BALTIMORE -- What kind of offseason will it be for the Orioles? As the team headed into the home stretch of its third 100-loss season in four years, executive vice president and general manager Mike Elias spoke publicly Thursday ahead of Baltimore's home finale against Boston.
Here is what Elias had to say regarding a variety of topics regarding the team, its present and its future:
Topic: The club’s top prospects
Skinny: Catcher Adley Rutschman and right-hander pitcher Grayson Rodriguez, MLB's top position player and pitching prospects per MLB Pipeline, will be invited to Major League Spring Training next year, Elias confirmed. Will they have legitimate shots at making the team? That will be the main storyline when the Orioles report to Sarasota, Fla., in February, after Rutschman and Rodriguez both excelled in 2021. Rutschman will finish the year at Triple-A Norfolk, and Rodriguez finished at Double-A Bowie.
Elias: “They're going to be at Major League Spring Training. Unless something happens, it's almost certain to be the case. Once you’re at Major League Spring Training, you've got a chance to show your stuff and make the team. We're going to have to see how that goes from there. But both players had spectacular years. They're two of the better Minor League talents in the entire sport. We're very excited about them. They're on schedule despite losing a full season with the pandemic.
“Grayson has not pitched in Triple-A yet. I don't think it's 100 percent necessary to pitch in Triple-A. So it doesn't preclude anything, but that's going to be a consideration. Adley has spent a short amount of time there as well, and played really well there. We're just going to kind of consider all factors.”
Topic: Targeting pitching in free agency
Skinny: With three games remaining, the Orioles are likely to finish with the highest ERA in team history (if the season ended Friday, it would tie the ninth highest in modern baseball history) in a year they used 15 starters and 42 total pitchers. There were bright spots, notably John Means’ no-hitter and strong finish, Tyler Wells emerging as an impact reliever and Cole Sulser’s breakout in middle relief. But few of the youngsters Baltimore tried out separated themselves, and the O’s struggled nightly not only to compete on the mound, but often to field a full staff. By season’s end, both the rotation and bullpen had turned over almost entirely, leaving many question marks for 2022.
Elias: “I think it would be very overly optimistic of us to assume we have enough pitching to compete in our division just by bringing back returning players. But that said, we are very interested still and very encouraged by a lot of the guys that are on this 40-man roster, even though a lot of them had a lot of rough stretches in the middle of the summer. I think we've seen some encouraging finishes for some of these guys in September, whether that's in the Minors or in the Majors. This group, by and large, is still part of our future plans … But we need to get more talented in a lot of areas, and pitching is certainly at the top of the list. So we're going to be looking at external reinforcements for sure.”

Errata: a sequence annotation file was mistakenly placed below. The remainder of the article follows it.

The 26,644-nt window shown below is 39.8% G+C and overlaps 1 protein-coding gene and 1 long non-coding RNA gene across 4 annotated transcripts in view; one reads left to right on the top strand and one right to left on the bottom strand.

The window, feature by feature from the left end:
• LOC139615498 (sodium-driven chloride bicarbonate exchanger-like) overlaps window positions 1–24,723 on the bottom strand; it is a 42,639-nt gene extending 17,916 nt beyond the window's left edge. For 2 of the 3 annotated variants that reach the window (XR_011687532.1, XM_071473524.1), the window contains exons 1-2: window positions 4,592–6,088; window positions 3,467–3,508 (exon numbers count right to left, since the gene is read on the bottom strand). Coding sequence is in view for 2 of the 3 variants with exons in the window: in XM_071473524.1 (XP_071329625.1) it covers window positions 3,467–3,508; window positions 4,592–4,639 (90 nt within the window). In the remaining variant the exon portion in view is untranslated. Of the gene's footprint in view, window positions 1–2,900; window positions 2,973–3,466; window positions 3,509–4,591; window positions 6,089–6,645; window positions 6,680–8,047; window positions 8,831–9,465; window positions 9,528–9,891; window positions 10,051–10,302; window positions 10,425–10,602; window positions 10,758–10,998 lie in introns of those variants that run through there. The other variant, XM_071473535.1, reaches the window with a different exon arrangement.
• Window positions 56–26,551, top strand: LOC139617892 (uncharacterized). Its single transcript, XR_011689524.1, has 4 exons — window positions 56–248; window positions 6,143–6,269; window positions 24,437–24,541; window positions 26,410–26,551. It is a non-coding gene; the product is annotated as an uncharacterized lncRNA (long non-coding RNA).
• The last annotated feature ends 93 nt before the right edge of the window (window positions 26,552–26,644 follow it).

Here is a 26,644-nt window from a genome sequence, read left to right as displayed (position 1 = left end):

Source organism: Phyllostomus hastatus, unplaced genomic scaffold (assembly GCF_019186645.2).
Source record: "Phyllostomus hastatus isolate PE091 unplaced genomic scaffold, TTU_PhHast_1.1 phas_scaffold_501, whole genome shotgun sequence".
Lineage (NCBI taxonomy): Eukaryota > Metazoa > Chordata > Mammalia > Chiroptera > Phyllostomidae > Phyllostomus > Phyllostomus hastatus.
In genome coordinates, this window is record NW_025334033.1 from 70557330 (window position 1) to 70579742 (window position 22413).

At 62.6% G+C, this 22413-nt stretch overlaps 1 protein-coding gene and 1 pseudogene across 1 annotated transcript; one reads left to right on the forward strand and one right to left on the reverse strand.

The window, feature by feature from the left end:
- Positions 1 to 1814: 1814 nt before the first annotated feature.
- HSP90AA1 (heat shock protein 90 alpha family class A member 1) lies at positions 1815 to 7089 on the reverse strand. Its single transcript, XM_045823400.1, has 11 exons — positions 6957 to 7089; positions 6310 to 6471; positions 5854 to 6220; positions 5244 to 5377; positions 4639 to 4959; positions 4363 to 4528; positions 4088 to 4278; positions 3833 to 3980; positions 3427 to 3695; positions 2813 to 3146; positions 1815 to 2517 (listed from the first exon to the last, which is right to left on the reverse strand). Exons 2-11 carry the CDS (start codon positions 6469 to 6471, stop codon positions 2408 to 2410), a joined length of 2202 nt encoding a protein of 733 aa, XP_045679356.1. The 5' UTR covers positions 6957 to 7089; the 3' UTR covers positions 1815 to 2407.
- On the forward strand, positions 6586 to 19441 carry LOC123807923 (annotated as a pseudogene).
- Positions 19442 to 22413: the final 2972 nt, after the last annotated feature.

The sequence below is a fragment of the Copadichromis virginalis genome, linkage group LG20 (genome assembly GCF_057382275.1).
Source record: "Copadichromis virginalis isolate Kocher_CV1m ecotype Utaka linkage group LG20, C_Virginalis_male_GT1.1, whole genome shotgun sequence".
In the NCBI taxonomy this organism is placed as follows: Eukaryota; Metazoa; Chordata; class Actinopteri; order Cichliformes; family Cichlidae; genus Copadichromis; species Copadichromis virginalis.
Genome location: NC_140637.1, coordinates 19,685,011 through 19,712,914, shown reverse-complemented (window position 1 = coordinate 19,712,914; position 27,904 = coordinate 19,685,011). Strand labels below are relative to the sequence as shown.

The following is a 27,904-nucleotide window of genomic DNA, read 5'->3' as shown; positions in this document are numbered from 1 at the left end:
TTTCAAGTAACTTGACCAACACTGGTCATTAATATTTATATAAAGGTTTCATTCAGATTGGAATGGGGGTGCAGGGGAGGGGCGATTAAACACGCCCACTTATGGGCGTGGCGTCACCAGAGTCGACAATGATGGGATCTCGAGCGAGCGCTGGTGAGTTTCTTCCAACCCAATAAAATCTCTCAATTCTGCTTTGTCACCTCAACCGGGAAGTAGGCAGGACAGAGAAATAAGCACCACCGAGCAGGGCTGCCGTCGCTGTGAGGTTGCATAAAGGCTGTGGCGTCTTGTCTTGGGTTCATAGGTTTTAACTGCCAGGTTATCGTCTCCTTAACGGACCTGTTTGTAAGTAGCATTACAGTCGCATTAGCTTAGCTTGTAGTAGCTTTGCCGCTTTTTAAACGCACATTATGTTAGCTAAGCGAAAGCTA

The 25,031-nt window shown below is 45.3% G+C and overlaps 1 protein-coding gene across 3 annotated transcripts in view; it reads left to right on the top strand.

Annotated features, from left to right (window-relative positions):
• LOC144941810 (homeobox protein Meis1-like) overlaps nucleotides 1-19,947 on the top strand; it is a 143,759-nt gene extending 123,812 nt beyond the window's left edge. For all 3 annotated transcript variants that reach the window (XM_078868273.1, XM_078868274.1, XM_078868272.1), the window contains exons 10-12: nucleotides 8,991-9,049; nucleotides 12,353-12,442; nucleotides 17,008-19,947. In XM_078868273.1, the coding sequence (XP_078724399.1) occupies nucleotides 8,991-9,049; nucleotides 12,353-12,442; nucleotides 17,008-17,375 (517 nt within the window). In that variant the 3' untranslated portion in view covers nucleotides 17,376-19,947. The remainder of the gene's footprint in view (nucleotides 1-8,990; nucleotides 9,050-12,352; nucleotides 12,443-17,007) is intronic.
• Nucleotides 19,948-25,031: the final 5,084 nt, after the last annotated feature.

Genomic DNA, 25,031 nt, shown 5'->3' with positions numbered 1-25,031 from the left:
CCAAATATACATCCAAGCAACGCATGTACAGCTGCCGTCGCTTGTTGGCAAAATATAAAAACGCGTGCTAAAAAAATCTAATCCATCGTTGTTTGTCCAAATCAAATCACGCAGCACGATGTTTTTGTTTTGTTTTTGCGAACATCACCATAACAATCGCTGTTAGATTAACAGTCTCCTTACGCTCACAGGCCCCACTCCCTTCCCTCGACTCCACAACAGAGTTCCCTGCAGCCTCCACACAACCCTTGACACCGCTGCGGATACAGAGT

Topic: Financial support from ownership
Skinny: The Orioles have cut payroll by about $100 million since 2018, and they have not given out a multiyear free-agent contact during Elias’ tenure. They do not have one player under guaranteed contract for '22.
Elias: "I think that we will continue to have full financial support for executing our strategy of getting this team back to the playoffs in a realistic, viable, sustainable way. And to the degree that comes in the form of fortifying our roster with with free-agent investments, that we want because they're strategic, that will be there.”
Topic: Heston Kjerstad’s development
Skinny: The No. 2 overall pick in the 2020 Draft recently resumed baseball activity after missing over a year due to a heart condition called myocarditis. Kjerstad, who will turn 23 on Feb. 12, has yet to play in a professional game.
Elias: “I think we're all definitely -- including him -- concerned about it. He missed a year and a half of plate appearances. There are some mitigating factors there, hopefully. A lot of players missed plate appearances in 2020. He was a pretty polished college hitter from a big conference, and he's got a great head on his shoulders. He's kind of jumped back into the mix of things and is a real natural hitter. It’s not a cage-crafted swing. So hopefully all that allows him to catch up eventually, but I'm sure there's going to be some curve to that and we're obviously going to be patient with him and supportive.”
Topic: Future for Means, Mancini and Santander
Skinny: The Orioles could have as large as an eight-man arbitration class, headlined by John Means, Trey Mancini and Anthony Santander. The team has entertained trade proposals for each in the past, while also characterizing Means and Mancini in particular as long-term pieces. Mancini is a free agent after next season, while Santander and Means are under club control through 2023 and '24, respectively. Might any be dealt this winter?
Elias: “We like all those players. They are talented guys. Many of them have a lot of control left that would make us more apt to put them off limits. But I've said a number of times, we're not doing our job as a baseball front office if we're not entertaining conversations on our guys, by and large. So we will do that. I'm sure it'll include a lot of guys from that group. But it doesn't mean that we're going to pull the trigger on anything.”